Positionless Puck Chasers in Youth Hockey
As my oldest son's teammates move on to PeeWee hockey, one thing that's come into finer focus while watching them in their final practices and tune-ups before tryouts is the importance of coachability and, related, the need for parents to stop coaching their kids from the stands or on the car ride home.
Once kids are turning 11, you can see a more rapid progression in development in some of the players and also the end of the line in others.
It really starts to stand out.
In the middle of those two groups are the puck chasers.
Kids that have tons of skill, tons of speed, and have scored a ton of goals as mites and squirts...but have absolutely no idea what they're doing out there.
They simply chase the puck.
I'm guilty of telling my own kids to "get the puck" because, as most hockey parents know, having the puck leads to a lot of success early on.
A dozen or so parents in the stands that have told their kids to "get the puck" as they step out onto the ice is the primary reason mite hockey often looks like a swarm of bees. We all do it.
The biggest, strongest, and fastest kids come out looking like superstars every single time with their proud parents patting themselves on the back as they unwittingly take credit for their children's perceived limitless talent.
But that can't go on for too long...as those kids that have all the success early quickly become uncoachable players.
"Getting the puck and scoring goals makes me a great player," is the thought.
That's what's in their heads -- and then the parents validate it. Totally makes sense.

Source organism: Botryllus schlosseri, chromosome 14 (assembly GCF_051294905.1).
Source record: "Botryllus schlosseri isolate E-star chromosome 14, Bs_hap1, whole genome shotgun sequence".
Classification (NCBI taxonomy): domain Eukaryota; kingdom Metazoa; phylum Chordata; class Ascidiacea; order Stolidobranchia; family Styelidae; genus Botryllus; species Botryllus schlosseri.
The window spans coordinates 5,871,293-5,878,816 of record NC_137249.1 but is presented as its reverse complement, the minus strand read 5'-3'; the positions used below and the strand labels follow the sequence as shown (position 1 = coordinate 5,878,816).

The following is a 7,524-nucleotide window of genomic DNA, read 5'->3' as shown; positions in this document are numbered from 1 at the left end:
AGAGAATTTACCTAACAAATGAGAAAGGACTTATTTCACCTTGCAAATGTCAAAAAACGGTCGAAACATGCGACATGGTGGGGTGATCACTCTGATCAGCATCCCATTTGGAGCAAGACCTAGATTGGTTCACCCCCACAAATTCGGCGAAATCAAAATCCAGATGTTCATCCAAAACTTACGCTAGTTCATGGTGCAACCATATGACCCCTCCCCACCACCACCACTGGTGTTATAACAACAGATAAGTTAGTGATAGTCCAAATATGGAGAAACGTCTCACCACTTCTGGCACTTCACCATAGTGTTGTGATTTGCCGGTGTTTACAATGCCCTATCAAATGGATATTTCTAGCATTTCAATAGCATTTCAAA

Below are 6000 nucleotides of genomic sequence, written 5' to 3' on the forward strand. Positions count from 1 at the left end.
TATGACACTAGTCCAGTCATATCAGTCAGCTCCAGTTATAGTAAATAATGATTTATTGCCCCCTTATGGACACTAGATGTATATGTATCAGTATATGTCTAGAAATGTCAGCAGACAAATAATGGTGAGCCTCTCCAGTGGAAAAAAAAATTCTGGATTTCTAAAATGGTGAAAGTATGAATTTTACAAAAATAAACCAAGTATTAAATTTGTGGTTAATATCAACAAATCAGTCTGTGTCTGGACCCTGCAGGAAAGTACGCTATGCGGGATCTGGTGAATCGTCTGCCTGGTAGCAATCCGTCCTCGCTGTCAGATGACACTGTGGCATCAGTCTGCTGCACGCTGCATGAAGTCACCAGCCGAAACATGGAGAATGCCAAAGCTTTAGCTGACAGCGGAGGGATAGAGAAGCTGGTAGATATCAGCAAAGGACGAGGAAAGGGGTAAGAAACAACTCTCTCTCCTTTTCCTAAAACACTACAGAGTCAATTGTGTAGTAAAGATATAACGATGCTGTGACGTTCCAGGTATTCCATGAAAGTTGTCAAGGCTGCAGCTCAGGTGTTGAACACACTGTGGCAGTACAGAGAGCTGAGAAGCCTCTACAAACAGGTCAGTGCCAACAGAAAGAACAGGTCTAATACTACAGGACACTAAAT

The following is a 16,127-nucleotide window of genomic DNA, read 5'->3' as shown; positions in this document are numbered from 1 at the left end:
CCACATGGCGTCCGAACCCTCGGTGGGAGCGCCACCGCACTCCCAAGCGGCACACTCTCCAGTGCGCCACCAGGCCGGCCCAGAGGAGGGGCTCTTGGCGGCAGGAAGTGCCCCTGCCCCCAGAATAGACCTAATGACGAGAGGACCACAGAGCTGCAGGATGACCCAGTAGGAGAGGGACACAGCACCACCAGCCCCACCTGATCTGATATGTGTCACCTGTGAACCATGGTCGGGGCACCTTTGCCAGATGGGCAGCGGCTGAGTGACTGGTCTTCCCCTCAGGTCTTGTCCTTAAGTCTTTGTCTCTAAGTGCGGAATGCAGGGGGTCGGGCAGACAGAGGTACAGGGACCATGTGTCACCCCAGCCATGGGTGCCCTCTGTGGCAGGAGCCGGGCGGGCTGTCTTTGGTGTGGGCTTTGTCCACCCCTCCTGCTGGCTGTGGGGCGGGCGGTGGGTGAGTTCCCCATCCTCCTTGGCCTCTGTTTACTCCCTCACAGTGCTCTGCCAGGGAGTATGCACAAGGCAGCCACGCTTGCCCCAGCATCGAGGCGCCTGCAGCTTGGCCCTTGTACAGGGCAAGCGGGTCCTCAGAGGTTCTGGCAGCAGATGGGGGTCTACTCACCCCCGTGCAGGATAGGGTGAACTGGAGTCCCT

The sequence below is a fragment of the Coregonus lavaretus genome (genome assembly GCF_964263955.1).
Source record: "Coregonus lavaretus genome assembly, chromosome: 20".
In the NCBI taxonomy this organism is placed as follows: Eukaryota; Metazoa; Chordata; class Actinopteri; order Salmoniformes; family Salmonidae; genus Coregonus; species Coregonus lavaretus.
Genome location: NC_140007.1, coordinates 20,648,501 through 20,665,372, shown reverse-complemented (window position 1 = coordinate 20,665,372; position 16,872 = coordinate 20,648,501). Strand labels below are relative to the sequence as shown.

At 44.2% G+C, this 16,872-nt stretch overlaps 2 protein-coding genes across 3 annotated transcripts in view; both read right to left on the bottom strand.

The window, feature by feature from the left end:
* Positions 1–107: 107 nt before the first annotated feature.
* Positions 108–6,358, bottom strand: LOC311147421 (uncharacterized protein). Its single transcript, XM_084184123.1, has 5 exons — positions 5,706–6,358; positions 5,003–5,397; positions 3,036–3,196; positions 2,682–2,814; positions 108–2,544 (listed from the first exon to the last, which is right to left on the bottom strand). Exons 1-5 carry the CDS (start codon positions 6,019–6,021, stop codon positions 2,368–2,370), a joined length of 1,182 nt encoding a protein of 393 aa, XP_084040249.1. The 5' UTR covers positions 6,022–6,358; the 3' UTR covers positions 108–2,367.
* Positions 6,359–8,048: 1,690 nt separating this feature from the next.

But as the kids get older, and the number of lesser skilled players (to take advantage of) drop off, that style of play doesn't work. You need to play your position, in a system, to gain team success.
So, from the stands, you might be up there thinking your son or daughter is doing a great job attacking the puck, and maybe they even have a goal or two in the game, while also totally unaware that the coaching staff (or evaluators in a tryout situation) are seeing something completely different.
They see a player that's lost. A player that has no idea where to be or what they should be doing...because they're fixated on chasing the puck.
You'll never see a professional hockey player relentlessly chasing the puck all over the place.
Have you ever noticed that?
College players don't do it. Juniors players don't do it. Midgets don't do it. Bantams don't do it. Peewees don't do it. And neither should squirts.
And all too often, on television, you hear commentators reference a player's hockey IQ or hockey sense, you know, a players ability to know where to be to either receive the puck or break up a play.
Some of that is natural, sure, but I still say that's it's mostly coached.
It's certainly not dumb luck.
Kids that can be coached -- and follow the coaching that makes them better year over year -- can go the furthest.
Great coaches teach the kids where to be in nearly every game situation.
The best players, those with high hockey IQ, are the ones that can read the play quickly and get to where they've been coached to be.
As they get older, a player's worth is more about their play without the puck than it is with it. Scoring goals isn't the
If you can't figure out how to cover your section of the ice, offensively and defensively...you're going to sit on the bench. A lot. Doesn't matter how awesome you were as a mite.
Really, far too many players peak at 10 years old because they don't understand it.
Remind the kids -- listen to the coaches.
And try your best to stop coaching them from the stands or in the car to/from games and practices.
Having the puck isn't path to success.
Playing your position is.
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» Effort First - Points Second
» COVID 19: Staying Sharp while Social Distancing
» Broken Hockey Stick Refunds & Exchanges
» Evaluating Your Child's Hockey Coach
» Responsibility of Referees in Youth Hockey
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